The Bainbridge vase

The story of an antique Chinese vase, found in a house clearance in Pinner and sold for £43m in a small auction room, was a suburban fairytale. Was it also too good to be true?

Sam Knight

… “A Superb and Very Rare yang cai Reticulated Double-Walled Vase, six-character mark in underglaze blue of Qianlong and of the period,” began its three-page description, printed on A4 paper for the occasion. It sold for £43m, around 40 times its estimate, and was by a factor of seven the most expensive thing that Peter Bainbridge had sold (he used to auction rare cars). In his own saleroom, which he has run since 1979, the record was £100,000, for a Ming alms bowl in 2008. This vase, at 430 times the price, was a leviathan. At £8.6m, the buyer’s premium (an extra charge levied by the auctioneer to cover administration) was about the same as the total turnover for the auction house for the past decade.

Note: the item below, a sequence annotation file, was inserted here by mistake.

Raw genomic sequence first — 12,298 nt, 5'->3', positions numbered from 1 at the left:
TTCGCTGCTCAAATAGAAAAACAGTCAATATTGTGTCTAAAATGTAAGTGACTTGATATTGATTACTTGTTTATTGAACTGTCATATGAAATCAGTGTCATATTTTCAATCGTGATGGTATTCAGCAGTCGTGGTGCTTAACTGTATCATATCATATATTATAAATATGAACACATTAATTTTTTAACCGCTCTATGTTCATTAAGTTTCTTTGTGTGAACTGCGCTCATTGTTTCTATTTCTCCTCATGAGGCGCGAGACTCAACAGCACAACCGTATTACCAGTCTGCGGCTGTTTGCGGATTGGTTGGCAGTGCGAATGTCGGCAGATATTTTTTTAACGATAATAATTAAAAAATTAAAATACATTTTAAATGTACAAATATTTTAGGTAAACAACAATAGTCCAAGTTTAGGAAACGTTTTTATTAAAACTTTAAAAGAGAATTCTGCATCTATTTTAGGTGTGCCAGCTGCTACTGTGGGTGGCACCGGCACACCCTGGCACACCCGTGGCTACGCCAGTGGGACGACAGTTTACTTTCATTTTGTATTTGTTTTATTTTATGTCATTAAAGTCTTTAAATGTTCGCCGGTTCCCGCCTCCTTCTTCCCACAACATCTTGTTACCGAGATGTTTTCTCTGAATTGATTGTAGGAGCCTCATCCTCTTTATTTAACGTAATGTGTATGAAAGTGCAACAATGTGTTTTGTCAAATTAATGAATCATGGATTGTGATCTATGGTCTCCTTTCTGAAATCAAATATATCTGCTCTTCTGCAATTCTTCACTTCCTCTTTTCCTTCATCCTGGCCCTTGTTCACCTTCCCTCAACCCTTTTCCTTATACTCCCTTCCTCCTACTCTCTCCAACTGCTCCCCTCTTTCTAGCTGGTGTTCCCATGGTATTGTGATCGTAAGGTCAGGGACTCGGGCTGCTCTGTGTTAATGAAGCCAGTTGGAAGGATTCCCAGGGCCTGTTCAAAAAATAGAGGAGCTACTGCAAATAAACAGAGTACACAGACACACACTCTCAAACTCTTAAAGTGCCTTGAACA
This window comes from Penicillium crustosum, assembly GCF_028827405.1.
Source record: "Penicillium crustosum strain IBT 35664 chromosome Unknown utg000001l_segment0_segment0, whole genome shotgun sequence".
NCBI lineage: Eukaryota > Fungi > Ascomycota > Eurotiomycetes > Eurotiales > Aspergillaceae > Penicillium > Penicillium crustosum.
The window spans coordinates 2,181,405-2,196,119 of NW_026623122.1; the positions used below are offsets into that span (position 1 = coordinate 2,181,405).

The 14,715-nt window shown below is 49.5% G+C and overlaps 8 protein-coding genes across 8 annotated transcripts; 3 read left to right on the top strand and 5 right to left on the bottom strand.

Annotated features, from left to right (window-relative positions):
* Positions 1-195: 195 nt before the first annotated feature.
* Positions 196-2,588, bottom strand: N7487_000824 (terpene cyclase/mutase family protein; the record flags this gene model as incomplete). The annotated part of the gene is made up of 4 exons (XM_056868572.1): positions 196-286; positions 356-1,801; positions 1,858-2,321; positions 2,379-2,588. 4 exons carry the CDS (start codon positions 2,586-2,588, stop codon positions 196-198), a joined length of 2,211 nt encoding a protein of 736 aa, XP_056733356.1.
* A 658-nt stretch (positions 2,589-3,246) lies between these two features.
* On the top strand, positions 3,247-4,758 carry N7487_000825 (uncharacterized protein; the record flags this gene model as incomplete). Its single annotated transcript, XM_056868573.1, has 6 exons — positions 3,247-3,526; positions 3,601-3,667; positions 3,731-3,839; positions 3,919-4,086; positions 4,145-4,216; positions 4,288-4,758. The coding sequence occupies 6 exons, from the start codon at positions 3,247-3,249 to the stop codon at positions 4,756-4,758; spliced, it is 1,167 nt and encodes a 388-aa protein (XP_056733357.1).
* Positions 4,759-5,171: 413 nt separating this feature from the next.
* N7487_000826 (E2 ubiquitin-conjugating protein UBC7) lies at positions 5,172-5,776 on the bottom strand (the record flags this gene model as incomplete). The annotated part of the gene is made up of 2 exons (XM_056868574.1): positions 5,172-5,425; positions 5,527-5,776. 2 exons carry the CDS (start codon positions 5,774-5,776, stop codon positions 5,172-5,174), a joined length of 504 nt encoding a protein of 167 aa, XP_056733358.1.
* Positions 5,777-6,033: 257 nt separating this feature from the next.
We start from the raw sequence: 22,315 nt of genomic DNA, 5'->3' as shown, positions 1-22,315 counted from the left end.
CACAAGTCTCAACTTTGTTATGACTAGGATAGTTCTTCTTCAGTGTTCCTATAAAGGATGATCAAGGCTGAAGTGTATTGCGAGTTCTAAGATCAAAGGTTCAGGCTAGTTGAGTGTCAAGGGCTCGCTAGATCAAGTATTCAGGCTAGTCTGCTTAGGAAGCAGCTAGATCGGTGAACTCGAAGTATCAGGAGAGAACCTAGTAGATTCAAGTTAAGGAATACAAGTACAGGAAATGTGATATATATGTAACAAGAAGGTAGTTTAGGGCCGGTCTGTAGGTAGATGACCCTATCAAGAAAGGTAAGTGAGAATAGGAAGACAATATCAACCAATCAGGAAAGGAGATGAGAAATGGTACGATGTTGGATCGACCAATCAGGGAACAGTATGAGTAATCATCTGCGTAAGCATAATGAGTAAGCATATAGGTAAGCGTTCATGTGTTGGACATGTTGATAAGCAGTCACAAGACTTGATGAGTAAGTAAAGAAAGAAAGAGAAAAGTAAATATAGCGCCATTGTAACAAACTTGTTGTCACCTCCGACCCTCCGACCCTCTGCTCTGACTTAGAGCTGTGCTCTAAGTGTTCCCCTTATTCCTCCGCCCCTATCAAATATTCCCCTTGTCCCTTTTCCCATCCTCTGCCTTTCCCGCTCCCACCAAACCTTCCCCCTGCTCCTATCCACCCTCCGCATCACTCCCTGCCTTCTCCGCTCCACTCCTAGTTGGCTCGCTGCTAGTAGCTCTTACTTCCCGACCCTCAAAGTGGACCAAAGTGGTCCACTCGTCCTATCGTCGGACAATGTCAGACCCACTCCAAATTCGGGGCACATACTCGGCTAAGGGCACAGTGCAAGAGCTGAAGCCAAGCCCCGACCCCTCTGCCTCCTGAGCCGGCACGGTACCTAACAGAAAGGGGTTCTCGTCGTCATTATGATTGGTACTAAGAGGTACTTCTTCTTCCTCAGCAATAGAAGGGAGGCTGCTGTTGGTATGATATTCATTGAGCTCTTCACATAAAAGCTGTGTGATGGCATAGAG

The sale made the television news that night. In a country short on money and fond of its knick-knacks, the story was a November tonic. Cash in the attic. On acid. Details that crept out—the vase had recently been valued at £800; it was from a house clearance in Pinner; the owners had to step outside “for a bit of air” when the hammer came down—were gifts to headline writers. A “wobbly bookcase” it was kept on and an “adventurer uncle” who brought it back from his travels (both tabloid inventions) only added to the fun. But it needed no embellishment. The vase is the most expensive work of Chinese art ever auctioned and, by £20m or so, the world’s most valuable porcelain.

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